EVT and tail-risk modelling

Evidence from market indices and volatility series

David E. Allen, Abhay K. Singh, Robert J. Powell

Research output: Contribution to journalArticle

22 Citations (Scopus)


Value-at-Risk (VaR) has become the universally accepted risk metric adopted internationally under the Basel Accords for banking industry internal control, capital adequacy and regulatory reporting. The recent extreme financial market events such as the Global Financial Crisis (GFC) commencing in 2007 and the following developments in European markets mean that there is a great deal of attention paid to risk measurement and risk hedging. In particular, to risk indices and attached derivatives as hedges for equity market risk. The techniques used to model tail risk such as VaR have attracted criticism for their inability to model extreme market conditions. In this paper we discuss tail specific distribution based Extreme Value Theory (EVT) and evaluate different methods that may be used to calculate VaR ranging from well known econometrics models of GARCH and its variants to EVT based models which focus specifically on the tails of the distribution. We apply Univariate Extreme Value Theory to model extreme market risk for the FTSE100 UK Index and S&P-500 US markets indices plus their volatility indices. We show with empirical evidence that EVT can be successfully applied to financial market return series for predicting static VaR, CVaR or Expected Shortfall (ES) and also daily VaR and ES using a GARCH(1,1) and EVT based dynamic approach to these various indices. The behaviour of these indices in their tails have implications for hedging strategies in extreme market conditions.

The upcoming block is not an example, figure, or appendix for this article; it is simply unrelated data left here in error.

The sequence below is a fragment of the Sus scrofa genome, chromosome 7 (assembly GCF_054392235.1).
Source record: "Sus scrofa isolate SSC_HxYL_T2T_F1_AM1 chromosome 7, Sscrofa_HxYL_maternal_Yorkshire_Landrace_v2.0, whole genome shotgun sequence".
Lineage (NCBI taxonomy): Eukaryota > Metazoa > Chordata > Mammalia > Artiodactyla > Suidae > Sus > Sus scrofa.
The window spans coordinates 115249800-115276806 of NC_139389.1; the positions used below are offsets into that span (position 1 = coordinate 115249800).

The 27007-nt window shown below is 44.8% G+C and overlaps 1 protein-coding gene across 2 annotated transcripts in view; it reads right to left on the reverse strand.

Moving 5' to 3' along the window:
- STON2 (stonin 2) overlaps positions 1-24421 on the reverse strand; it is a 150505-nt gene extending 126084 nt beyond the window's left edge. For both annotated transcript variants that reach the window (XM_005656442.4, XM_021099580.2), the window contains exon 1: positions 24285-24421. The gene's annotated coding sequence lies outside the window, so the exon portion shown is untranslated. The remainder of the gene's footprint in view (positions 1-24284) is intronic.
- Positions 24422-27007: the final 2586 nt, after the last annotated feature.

Original languageEnglish
Pages (from-to)355-369
Number of pages15
JournalThe North American Journal of Economics and Finance: a journal of financial economics studies
Publication statusPublished - 2013
Externally publishedYes

Bibliographical note

Cited By :16

Export Date: 1 January 2018

Correspondence Address: Allen, D.E.; School of Accounting Finance and Economics, Edith Cowan UniversityAustralia; email: d.allen@ecu.edu.au

Funding details: ARC, Australian Research Council

Funding text: We thank the Australian Research Council for funding support. We are grateful to the reviewers for helpful comments.

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  • CVaR
  • ES
  • EVT
  • VaR

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